Why do it? What possible reason is there? Because we feel like we should? - Cos then it's no longer our problem? - Don't you dare! Both of them got themselves into this.
You owe her! I don't know why I think you'll listen, if you have any kind of conscience to appeal to.
But if you won't do it for Makeda, do it for Luke.
If you care about him, you'll want to protect her.
(LAUGHS) You see the irony here, right? After all the lies you've told about me, - you now want - You don't fool me.
Underneath the charm and the expensive clothes and the "I'm just a single dad" act, you're just a predator.
But I'm asking you, if you have any humanity in you somewhere, then do the right thing, for your son's sake.
(SIGHS) I'm not the man you think I am, Laura.
Really, I'm not.
How was bedtime? Yeah, they're fine.
Sorry I'm late.
What's going on? Look, I didn't want this to happen.
- What's the matter, Liam? - I don't wanna be the jealous husband - checking through your bloody emails.
- Well, why are you checking my emails? It's just sometimes, you know, when I'm when I'm stuck here all day, and you're at work, doing something with your life coming home late for the fourth night in a row, it gets to me.
Why is that? Liam, I Look, I didn't read your emails.
I couldn't.
So I'm just gonna ask you.
And I'm gonna believe what you say.
Are you seeing someone else? No.
No, I'm not! Why would you think that? Cos you've been different, Katy.
You have.
- I know.
I know, I know.
- You know you have.
And it's all my fault.
It's just been work and and and I'm stressed and it's been difficult and late and I just wanna be with you.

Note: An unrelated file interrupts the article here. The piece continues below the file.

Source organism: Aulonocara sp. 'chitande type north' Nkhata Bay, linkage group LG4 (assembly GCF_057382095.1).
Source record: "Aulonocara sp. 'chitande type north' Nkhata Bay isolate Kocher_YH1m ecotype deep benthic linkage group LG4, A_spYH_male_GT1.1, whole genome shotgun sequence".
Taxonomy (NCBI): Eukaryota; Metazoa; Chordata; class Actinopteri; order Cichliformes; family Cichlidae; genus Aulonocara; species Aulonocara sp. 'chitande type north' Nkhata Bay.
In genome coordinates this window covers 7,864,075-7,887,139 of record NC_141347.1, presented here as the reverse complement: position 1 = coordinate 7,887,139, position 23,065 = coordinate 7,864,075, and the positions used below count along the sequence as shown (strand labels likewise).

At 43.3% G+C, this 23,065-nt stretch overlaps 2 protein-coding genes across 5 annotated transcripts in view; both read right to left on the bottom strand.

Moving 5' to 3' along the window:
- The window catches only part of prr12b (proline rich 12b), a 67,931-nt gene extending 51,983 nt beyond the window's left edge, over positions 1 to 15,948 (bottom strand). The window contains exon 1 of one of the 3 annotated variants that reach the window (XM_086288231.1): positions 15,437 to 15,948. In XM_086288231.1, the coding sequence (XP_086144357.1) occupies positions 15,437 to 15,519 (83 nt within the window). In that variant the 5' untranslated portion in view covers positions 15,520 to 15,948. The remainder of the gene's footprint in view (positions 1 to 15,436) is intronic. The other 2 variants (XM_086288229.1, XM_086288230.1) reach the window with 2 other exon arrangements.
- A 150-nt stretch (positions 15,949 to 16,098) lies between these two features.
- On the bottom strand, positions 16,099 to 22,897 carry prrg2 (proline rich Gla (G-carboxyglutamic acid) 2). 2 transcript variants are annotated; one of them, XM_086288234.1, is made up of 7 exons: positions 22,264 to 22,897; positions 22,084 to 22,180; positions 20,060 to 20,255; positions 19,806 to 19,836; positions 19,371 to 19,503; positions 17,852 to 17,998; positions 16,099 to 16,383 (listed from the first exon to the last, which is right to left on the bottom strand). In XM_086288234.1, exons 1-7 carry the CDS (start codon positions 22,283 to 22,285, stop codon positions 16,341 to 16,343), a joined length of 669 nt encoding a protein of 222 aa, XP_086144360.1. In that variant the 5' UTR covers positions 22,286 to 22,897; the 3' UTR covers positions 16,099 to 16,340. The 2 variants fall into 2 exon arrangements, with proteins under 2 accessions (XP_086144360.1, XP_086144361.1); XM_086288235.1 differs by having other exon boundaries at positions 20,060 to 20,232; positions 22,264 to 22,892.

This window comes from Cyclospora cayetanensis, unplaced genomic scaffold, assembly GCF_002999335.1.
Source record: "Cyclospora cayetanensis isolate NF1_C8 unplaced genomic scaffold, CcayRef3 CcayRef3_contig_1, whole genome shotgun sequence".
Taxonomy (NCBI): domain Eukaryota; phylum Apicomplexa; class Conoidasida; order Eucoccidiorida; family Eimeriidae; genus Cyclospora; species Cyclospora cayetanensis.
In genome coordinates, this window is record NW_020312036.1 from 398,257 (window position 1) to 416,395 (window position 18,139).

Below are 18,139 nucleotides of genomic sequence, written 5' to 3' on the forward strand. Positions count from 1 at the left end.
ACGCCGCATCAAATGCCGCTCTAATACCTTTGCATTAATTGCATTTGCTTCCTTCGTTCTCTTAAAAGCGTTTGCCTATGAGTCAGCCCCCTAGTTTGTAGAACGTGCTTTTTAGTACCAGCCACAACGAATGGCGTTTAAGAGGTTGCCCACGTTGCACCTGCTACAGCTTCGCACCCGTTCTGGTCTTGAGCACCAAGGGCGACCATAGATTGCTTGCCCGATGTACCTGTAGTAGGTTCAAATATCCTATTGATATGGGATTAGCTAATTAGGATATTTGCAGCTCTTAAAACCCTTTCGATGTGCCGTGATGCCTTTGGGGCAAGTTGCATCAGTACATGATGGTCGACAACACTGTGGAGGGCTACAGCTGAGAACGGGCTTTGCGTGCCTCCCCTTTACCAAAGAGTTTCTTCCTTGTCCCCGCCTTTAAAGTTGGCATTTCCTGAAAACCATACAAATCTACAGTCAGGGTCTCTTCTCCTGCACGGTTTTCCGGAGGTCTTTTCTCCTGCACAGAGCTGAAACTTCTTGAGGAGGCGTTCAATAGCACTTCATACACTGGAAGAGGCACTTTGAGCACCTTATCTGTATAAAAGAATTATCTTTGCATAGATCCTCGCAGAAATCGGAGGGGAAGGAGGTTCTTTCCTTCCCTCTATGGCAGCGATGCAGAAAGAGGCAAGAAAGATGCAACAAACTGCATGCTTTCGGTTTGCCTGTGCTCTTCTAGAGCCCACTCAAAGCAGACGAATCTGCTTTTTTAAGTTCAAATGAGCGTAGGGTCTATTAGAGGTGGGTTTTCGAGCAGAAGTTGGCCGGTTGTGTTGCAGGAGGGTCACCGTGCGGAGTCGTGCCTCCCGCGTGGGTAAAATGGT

That's all.
OK? You do believe me? Yeah.
I'm sorry.
I'm sorry.
What happened? Are you OK? Mr Kidane - What's wrong? - There's nothing to worry about.
- She's gonna be just fine.
- What do you mean? Mr Kidane.
Andrew Earlham.
I work here at the hospital.
Makeda here took a bit of a turn at school and she passed out.
Syncope we call it.
But a little blood test revealed what the culprit was.
Not drinking enough water.
She's gonna be fine.
Lucky Miss Nielson here was so observant.
Thank you.
Thank you, doctor.
- Is she all right? - Nothing that a day off school won't fix.
- Right, we should get you home, Makeda.
- Yes, miss.
Makeda, you have rest.
We'll get you home, you will rest, you will drink.
Mr Earlham.
You've probably heard, the CPS won't be prosecuting your case.
What? No.
No, I didn't.
No-one What, that's it? It's over? Sorry for any inconvenience.
(SIGHS) Here.
(SIGHS) The meaning of consent? What is this, some sort of a joke? I don't want you to be in a similar situation again, sir.
(LAUGHS) Well, it's done now, isn't it? - It's finally over.
- Good night.
Hey, you don't want to - No.
- What? You don't wanna come in for a drink, do you? Excuse me? Well, it's been a long day.
- There's a place round the corner - I'm on duty.
- Well, when are you off? - In about an hour.
How about then? Well, if I was off duty, unofficially I would tell you I don't drink with men who rape women.